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2015: What is Made in America?

Accurately determining how much of our economy's total manufacturing production is American-made can be a daunting task. However, data from the Commerce Department's Bureau of Economic Analysis (BEA) can help shed light on what percentage of the manufacturing sector's gross output is considered domestic. This report works through several estimates of how to measure the domestic content of the U.S. gross output of manufactured goods, starting from the most basic estimates and working up to the more complex estimate, domestic content.

In October 2014, we issued a report titled "What is Made in America?" which provided several estimates of the domestic share of the value of U.S. gross output of manufactured goods in 2012. In response to numerous requests for more current estimates, we have updated the report to provide 2015 data. We have also revised the report to clarify the methodological discussion. The original report is available at: www.esa.gov/sites/default/files/whatismadeinamerica_0.pdf. More detailed industry profiles can be found at: www.esa.gov/Reports/what-made-america.

Gross output is defined as the value of intermediate goods and services used in production plus the industry's value added. The value of domestic content, or what is "made in America," excludes from gross output the value of all foreign-sourced inputs used throughout the supply chains of U.S. manufacturers. Our analysis reveals that in 2015:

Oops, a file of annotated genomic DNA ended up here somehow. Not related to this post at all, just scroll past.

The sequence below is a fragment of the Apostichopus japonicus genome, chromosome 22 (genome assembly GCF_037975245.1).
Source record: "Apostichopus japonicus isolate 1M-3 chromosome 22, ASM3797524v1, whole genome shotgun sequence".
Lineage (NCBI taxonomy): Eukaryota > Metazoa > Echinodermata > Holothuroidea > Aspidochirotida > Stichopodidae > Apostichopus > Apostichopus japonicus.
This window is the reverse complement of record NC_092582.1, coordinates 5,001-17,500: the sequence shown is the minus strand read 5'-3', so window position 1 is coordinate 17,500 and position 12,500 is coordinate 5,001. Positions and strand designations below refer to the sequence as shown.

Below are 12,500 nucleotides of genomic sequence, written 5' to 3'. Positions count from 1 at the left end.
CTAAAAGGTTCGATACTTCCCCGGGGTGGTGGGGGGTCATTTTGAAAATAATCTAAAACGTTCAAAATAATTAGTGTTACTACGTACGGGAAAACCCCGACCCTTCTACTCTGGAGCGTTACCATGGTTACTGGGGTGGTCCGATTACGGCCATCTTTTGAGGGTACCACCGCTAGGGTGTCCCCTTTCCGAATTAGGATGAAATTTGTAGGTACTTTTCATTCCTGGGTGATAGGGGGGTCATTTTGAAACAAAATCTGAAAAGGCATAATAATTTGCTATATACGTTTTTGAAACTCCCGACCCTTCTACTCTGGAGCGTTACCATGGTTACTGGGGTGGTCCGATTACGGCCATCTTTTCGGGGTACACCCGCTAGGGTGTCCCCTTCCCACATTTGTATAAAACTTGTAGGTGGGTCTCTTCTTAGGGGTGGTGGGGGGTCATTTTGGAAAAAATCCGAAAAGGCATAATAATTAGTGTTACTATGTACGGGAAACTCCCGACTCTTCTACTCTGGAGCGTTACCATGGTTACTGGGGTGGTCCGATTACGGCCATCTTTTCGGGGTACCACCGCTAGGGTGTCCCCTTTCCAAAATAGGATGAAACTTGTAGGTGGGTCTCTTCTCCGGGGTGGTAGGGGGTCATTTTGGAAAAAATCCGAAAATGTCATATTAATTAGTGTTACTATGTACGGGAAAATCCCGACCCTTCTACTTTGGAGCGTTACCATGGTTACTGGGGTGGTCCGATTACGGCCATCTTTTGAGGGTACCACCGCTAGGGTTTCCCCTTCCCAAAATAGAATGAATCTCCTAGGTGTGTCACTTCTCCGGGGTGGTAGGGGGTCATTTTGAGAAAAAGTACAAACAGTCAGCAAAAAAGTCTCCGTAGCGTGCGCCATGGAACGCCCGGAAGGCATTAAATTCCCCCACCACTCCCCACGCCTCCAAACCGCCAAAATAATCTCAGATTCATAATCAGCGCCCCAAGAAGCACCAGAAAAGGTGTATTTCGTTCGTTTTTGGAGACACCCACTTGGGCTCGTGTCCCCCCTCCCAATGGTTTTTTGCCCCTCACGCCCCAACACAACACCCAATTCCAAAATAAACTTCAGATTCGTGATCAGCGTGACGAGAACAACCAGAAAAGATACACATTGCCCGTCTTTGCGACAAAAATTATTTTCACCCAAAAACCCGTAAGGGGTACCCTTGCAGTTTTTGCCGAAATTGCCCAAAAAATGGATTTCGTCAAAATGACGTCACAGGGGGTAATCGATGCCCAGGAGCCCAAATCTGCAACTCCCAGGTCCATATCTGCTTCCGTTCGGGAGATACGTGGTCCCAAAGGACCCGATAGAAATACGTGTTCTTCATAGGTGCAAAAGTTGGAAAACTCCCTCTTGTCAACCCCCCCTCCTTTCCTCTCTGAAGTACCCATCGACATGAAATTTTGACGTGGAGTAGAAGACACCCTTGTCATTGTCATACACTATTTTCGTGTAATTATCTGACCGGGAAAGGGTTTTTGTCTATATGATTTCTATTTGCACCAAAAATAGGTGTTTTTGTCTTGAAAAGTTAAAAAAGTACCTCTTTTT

• The value of the gross output produced by U.S. manufacturers was $5.7 trillion, with 82 percent of that value ($4.7 trillion) consisting of domestic content. The manufacturing sector's value added, which by definition is domestic, accounted for $2.0 trillion of this gross output, while the value of the domestic content of intermediate inputs used by manufacturers accounted for an additional $2.6 trillion.1 The balance of the $5.7 trillion is accounted for by imported inputs.
  • The highest dollar values of the domestic content of gross output in manufacturing were in the food and beverage and tobacco, chemical, and motor vehicles, bodies and trailers, and parts industries.
  • The distinction between the U.S. content of what we produce and consume is stark. Only 53 percent of the total U.S. final demand for manufactured goods, a subset of total output consisting of personal consumption, business investment and government purchases, was domestically-produced. This figure takes into account both the purchases of imported final goods and imported intermediate inputs in U.S.-produced goods.
  • 1 Values do not add to $4.7 trillion due to rounding.
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